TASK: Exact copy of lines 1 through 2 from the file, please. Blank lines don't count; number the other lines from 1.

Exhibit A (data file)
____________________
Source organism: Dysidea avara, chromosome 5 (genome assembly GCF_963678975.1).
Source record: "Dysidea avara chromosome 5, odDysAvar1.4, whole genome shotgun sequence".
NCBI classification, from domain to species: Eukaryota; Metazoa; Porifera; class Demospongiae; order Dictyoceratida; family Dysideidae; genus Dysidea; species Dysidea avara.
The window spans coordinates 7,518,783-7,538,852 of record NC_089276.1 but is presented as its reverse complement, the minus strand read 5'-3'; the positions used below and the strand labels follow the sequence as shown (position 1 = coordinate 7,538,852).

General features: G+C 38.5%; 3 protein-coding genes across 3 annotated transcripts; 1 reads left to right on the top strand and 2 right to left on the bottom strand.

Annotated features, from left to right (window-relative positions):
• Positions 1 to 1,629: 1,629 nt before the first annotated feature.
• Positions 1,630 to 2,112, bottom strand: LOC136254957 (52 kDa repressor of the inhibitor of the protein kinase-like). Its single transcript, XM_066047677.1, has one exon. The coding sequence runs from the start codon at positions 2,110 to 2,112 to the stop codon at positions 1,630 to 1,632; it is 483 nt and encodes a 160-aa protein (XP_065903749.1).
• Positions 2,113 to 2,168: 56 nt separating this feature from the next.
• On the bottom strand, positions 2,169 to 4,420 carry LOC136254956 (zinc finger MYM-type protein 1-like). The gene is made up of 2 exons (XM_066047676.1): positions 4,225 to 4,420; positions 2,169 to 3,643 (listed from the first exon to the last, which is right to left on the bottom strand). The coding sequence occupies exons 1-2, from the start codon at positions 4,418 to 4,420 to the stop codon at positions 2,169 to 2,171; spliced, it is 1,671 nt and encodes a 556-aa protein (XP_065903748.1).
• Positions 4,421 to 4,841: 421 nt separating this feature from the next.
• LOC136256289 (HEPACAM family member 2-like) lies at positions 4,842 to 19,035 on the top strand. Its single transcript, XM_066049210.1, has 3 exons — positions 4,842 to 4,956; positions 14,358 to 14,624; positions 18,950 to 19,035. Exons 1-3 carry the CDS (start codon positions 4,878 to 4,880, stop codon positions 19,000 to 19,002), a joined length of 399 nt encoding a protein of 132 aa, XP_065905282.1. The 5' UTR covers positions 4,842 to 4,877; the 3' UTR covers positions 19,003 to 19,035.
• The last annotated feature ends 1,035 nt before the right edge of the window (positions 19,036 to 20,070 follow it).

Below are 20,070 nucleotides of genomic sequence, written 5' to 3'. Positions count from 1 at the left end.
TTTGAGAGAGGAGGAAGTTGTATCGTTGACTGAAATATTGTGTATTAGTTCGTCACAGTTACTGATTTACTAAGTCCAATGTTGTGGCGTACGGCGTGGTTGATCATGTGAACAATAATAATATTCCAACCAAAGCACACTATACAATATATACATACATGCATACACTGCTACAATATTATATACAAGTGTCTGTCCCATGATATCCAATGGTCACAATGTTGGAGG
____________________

Source organism: Dysidea avara, chromosome 5 (genome assembly GCF_963678975.1).
Source record: "Dysidea avara chromosome 5, odDysAvar1.4, whole genome shotgun sequence".